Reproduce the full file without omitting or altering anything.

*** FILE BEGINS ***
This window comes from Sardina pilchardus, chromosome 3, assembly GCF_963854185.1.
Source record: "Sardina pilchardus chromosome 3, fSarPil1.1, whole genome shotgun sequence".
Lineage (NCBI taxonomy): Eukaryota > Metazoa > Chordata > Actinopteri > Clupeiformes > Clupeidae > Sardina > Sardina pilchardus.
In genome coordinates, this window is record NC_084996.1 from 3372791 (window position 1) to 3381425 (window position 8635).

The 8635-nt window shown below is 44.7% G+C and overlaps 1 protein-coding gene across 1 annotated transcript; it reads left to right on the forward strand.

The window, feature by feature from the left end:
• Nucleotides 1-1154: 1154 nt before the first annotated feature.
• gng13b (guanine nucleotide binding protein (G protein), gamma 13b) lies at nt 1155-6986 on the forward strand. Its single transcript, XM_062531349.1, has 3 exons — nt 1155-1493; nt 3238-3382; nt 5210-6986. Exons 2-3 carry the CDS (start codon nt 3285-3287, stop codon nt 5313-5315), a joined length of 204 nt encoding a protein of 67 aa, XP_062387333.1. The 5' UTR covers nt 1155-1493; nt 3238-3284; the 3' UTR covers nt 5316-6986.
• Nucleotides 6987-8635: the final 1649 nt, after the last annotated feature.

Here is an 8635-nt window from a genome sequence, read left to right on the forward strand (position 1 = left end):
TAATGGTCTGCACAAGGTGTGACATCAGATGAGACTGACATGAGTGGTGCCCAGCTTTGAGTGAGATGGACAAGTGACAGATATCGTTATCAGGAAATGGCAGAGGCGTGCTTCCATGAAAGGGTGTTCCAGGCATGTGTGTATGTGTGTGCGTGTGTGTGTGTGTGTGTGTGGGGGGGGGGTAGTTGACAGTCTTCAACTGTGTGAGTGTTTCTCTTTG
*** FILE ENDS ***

This window comes from Sardina pilchardus, chromosome 3, assembly GCF_963854185.1.
Source record: "Sardina pilchardus chromosome 3, fSarPil1.1, whole genome shotgun sequence".
Lineage (NCBI taxonomy): Eukaryota > Metazoa > Chordata > Actinopteri > Clupeiformes > Clupeidae > Sardina > Sardina pilchardus.
In genome coordinates, this window is record NC_084996.1 from 3372791 (window position 1) to 3381425 (window position 8635).

The 8635-nt window shown below is 44.7% G+C and overlaps 1 protein-coding gene across 1 annotated transcript; it reads left to right on the forward strand.

The window, feature by feature from the left end:
• Nucleotides 1-1154: 1154 nt before the first annotated feature.
• gng13b (guanine nucleotide binding protein (G protein), gamma 13b) lies at nt 1155-6986 on the forward strand. Its single transcript, XM_062531349.1, has 3 exons — nt 1155-1493; nt 3238-3382; nt 5210-6986. Exons 2-3 carry the CDS (start codon nt 3285-3287, stop codon nt 5313-5315), a joined length of 204 nt encoding a protein of 67 aa, XP_062387333.1. The 5' UTR covers nt 1155-1493; nt 3238-3284; the 3' UTR covers nt 5316-6986.
• Nucleotides 6987-8635: the final 1649 nt, after the last annotated feature.

Here is an 8635-nt window from a genome sequence, read left to right on the forward strand (position 1 = left end):
TAATGGTCTGCACAAGGTGTGACATCAGATGAGACTGACATGAGTGGTGCCCAGCTTTGAGTGAGATGGACAAGTGACAGATATCGTTATCAGGAAATGGCAGAGGCGTGCTTCCATGAAAGGGTGTTCCAGGCATGTGTGTATGTGTGTGCGTGTGTGTGTGTGTGTGTGTGGGGGGGGGGTAGTTGACAGTCTTCAACTGTGTGAGTGTTTCTCTTTG